BD: Dufaux tries to impose his mark on Blake and Mortimer

In “Le cri du Moloch”, a sequel to “L’onde Septimus”, Olrik certainly plays a central role, but it is nothing compared to what the great Belgian screenwriter would have really wanted. Explanations.

Seven years ago, screenwriter Jean Dufaux offered a direct sequel to one of Edgar P. Jacobs’ most famous albums, “The Yellow Mark”. In “The Septimus Wave”, we learned that an alien vessel buried under London seemed to want to take advantage of the Mega wave invented by Professor Septimus to reactivate. Olrik, a former guinea pig of Septimus, paid with his person (and his reason) to destroy the threat. But the last few boxes suggested that the danger was not completely over.

This is confirmed in “Le cri du Moloch”, which picks up the story where we left off, with Olrik interned in an asylum, his mind completely lost. The alien spaceship was not the only one to bide its time on Earth, as Mortimer will discover, who associates out of scientific curiosity with an opponent of Blake in the previous volume, Professor Scaramian. But playing with fire, we burn ourselves and the Moloch will free itself from its chains, threatening the entire planet. Unless Olrik …

A very cinematic story

The designer Antoine Aubin has given way to Christian Cailleaux and Étienne Schréder (the latter having already participated in “L’onde Septimus”). If the faces sometimes float from one box to another (as is the case in many “Blake and Mortimer”, even those of Jacobs), we quickly forget that, taken by a very cinematographic story, more stripped, while remaining in the tradition of “La maque jaune” and notably retaining its astonishing palette of colors. The homage to the legendary Jacobs album is obvious and this was Jean Dufaux’s primary goal, as he explains to us.

“After decades of writing album scripts, I wanted to pay tribute to the comics that marked my childhood, primarily those of Jacobs. I thought “The Yellow Mark” was an album strong enough to be a matrix giving birth to sequels. I also really wanted to develop the character of Guinea Pig ”(Olrik’s nickname under the influence of Septimus). “People are more and more passionate about the personality of the villains, as we have seen with the Joker who overshadows Batman.”

If there is one constant in Dufaux’s work, it is the complexity of his characters, never quite wicked or kind. His series “The Lament of the Lost Landes”, launched with Rosinski, had for mantra, “Love is at the heart of evil”. We find this in his albums of Blake and Mortimer, Scaramian, Lady Rowana and of course Olrik being able to pass from the role of enemies to that of allies. “Certainly, but I would have liked to go much further, to really impose my mark, to put myself in it.”

Olrik’s youth denied

Thus, Dufaux tells us that his story should have been quite different. “The first box was to show Olrik at his father’s funeral, then I was talking about his youth, but Jacobs’ publisher and heirs refused. Writing these two “Blake and Mortimer” was therefore a real struggle. I also wanted to bring Sheikh Abdel Razek from the “Mystery of the Great Pyramid” to London, in order to psychoanalyze Olrik, who was also refused. I make Queen Elizabeth II appear for the first time, but first I was told no, I had to struggle. It was the first time in my career that I took over an existing comic book hero, it taught me a lot about the complexity of the thing. It is edifying, moreover, to see that Jacobs did not make a fortune with his albums but that the recovery of his heroes after his death has turned into an incredible editorial machine.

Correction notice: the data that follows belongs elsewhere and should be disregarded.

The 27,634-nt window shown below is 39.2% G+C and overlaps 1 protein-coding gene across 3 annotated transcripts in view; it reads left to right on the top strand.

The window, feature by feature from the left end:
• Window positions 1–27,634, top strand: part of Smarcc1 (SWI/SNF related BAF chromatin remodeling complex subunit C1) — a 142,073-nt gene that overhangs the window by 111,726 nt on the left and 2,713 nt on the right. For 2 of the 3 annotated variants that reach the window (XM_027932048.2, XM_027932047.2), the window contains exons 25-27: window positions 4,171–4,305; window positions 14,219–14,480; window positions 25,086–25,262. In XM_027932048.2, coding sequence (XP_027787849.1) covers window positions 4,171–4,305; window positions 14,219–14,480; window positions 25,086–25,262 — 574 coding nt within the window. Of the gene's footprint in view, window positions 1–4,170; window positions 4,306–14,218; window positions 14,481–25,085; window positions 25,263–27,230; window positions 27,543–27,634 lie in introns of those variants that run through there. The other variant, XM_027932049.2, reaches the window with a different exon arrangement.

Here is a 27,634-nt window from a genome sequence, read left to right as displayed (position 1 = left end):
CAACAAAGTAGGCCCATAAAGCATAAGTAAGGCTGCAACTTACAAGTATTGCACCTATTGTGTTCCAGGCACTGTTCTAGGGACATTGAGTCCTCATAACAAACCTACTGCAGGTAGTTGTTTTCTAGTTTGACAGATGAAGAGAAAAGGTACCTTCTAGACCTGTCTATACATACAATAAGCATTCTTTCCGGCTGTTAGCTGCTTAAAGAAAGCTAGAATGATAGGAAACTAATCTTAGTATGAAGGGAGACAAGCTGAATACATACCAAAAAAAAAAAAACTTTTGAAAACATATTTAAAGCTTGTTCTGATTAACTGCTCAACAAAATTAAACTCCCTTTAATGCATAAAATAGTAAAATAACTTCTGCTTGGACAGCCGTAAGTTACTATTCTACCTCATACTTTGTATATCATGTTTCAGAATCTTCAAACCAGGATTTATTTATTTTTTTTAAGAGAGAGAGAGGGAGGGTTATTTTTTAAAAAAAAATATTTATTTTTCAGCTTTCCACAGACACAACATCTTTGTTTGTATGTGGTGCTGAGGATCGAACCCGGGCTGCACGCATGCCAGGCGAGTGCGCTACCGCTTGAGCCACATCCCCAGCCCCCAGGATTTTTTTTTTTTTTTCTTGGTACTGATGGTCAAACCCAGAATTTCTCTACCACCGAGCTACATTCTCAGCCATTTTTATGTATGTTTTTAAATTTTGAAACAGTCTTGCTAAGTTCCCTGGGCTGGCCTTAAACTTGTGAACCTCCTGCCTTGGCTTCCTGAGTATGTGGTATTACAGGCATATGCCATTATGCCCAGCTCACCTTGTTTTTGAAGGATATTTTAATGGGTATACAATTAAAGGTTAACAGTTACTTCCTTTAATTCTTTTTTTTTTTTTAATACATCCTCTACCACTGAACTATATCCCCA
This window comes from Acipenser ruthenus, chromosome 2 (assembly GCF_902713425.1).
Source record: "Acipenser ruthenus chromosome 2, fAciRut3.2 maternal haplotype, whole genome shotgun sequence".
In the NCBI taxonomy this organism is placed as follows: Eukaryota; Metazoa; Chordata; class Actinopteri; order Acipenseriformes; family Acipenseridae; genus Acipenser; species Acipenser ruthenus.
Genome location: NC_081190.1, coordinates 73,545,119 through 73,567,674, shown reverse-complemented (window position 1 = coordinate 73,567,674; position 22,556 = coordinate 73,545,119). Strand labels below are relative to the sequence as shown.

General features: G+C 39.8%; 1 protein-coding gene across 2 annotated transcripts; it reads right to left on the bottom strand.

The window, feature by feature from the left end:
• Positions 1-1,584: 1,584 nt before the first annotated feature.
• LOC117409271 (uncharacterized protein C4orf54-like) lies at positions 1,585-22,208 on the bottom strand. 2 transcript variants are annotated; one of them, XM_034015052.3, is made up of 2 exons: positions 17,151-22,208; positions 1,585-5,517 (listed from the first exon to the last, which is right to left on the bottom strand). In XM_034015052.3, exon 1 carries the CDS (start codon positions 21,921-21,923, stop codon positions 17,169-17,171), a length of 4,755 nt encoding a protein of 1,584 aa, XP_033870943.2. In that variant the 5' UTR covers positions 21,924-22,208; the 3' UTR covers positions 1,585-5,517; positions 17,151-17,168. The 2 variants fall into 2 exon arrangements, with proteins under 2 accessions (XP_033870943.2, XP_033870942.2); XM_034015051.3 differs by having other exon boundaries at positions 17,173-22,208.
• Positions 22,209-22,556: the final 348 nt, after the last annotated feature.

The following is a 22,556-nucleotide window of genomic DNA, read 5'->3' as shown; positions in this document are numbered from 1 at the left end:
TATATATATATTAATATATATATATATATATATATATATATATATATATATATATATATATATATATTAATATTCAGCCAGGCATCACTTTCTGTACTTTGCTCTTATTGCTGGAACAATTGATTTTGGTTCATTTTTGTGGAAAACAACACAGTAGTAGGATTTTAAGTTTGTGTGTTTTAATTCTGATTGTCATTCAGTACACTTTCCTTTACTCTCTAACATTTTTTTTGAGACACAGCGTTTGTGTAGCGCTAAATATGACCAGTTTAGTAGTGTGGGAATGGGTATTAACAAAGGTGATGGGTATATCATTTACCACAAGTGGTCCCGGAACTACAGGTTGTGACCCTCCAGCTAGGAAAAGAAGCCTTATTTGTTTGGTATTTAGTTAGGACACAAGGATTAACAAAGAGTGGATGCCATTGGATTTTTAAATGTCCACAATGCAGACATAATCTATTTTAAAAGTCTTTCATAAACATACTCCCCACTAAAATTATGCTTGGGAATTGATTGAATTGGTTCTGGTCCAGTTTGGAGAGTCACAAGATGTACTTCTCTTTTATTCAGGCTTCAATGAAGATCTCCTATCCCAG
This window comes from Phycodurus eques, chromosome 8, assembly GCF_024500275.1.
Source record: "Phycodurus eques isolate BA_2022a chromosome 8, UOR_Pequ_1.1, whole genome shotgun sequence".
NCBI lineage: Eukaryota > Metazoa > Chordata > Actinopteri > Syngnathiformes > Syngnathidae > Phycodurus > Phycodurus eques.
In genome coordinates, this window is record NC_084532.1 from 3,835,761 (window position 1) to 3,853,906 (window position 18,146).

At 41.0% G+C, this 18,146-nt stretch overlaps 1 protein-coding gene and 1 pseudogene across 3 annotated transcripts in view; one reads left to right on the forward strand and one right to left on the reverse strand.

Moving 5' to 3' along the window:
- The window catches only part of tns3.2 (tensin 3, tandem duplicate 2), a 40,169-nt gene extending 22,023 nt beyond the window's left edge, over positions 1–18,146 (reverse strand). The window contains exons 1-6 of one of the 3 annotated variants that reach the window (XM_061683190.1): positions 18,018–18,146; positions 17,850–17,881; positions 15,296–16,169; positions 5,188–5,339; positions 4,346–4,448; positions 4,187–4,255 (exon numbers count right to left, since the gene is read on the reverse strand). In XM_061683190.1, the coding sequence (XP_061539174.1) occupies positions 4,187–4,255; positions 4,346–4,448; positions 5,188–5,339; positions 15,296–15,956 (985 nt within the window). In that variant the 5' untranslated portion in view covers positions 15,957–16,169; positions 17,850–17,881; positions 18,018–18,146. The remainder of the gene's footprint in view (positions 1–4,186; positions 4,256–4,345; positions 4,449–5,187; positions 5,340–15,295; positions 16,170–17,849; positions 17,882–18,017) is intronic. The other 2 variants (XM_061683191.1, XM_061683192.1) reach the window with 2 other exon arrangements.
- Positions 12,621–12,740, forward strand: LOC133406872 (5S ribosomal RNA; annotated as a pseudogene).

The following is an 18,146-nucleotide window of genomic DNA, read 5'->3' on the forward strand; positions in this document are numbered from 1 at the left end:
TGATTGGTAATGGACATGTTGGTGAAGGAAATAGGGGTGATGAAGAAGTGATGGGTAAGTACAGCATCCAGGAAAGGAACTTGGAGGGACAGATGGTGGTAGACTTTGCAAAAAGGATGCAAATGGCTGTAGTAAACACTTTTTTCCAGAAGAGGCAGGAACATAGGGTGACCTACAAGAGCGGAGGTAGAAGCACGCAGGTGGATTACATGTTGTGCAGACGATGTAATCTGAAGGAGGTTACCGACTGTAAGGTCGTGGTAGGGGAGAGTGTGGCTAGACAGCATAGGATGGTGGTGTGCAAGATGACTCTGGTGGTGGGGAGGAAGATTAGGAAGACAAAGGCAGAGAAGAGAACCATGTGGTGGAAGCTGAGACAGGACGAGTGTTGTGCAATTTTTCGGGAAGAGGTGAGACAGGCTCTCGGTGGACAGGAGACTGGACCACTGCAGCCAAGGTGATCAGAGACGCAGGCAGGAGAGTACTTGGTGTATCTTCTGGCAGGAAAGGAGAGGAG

Jean Dufaux had to insist on including Queen Elizabeth II in the album.

© Éditions Blake & Mortimer / Studio Jacobs (Dargaud-Lombard sa), 2020

Despite these serious constraints, Dufaux was therefore keen to go through with his homage to Jacobs, helped by the good collaboration with the designers, “by putting my teenage emotions in it, like the” Flying saucers “(flying saucers) that we saw in the comics. The main thing is to remain sincere in your writing ”. This “Cri du Moloch” has moreover become a vibrant tribute to writing, Dufaux’s profession: there are these signs traced all over London and this conclusion by Mortimer: “Take away the writing, nothing remains. your ambitions, your stay on this Earth… ”. “The queen, moreover, does not thank Blake by giving him a medal, but a book…”, smiles Dufaux.

“I am the dunce of the class”

Has Dufaux finished with Blake and Mortimer? “There would be more to say, to do, especially on the role of women, who pass and only pass in albums. This would disrupt the codes of the series. There were sketches, that’s all. But no, me, I’m the dunce of the class among those who have taken over Blake and Mortimer, nothing will be asked of me. But it has been an interesting page in my career, which has taught me a lot about author-publisher relations and which I will discuss at greater length when writing my memoirs ”.

Jean Dufaux could not create the Blake and Mortimer of which he dreamed, as Schuiten had the right to do with “The last pharaoh”. But he need not be ashamed: this “cry of the Moloch” concludes what is not only a beautiful tribute to Jacobs, but a tale the reader should enjoy reading. Which is not that obvious!

“The adventures of Blake and Mortimer: the cry of Moloch”, Tome 27, by Jean Dufaux, Christian Cailleaux and Étienne Schréder, Éd. Blake and Mortimer, 56 pages, released November 20.

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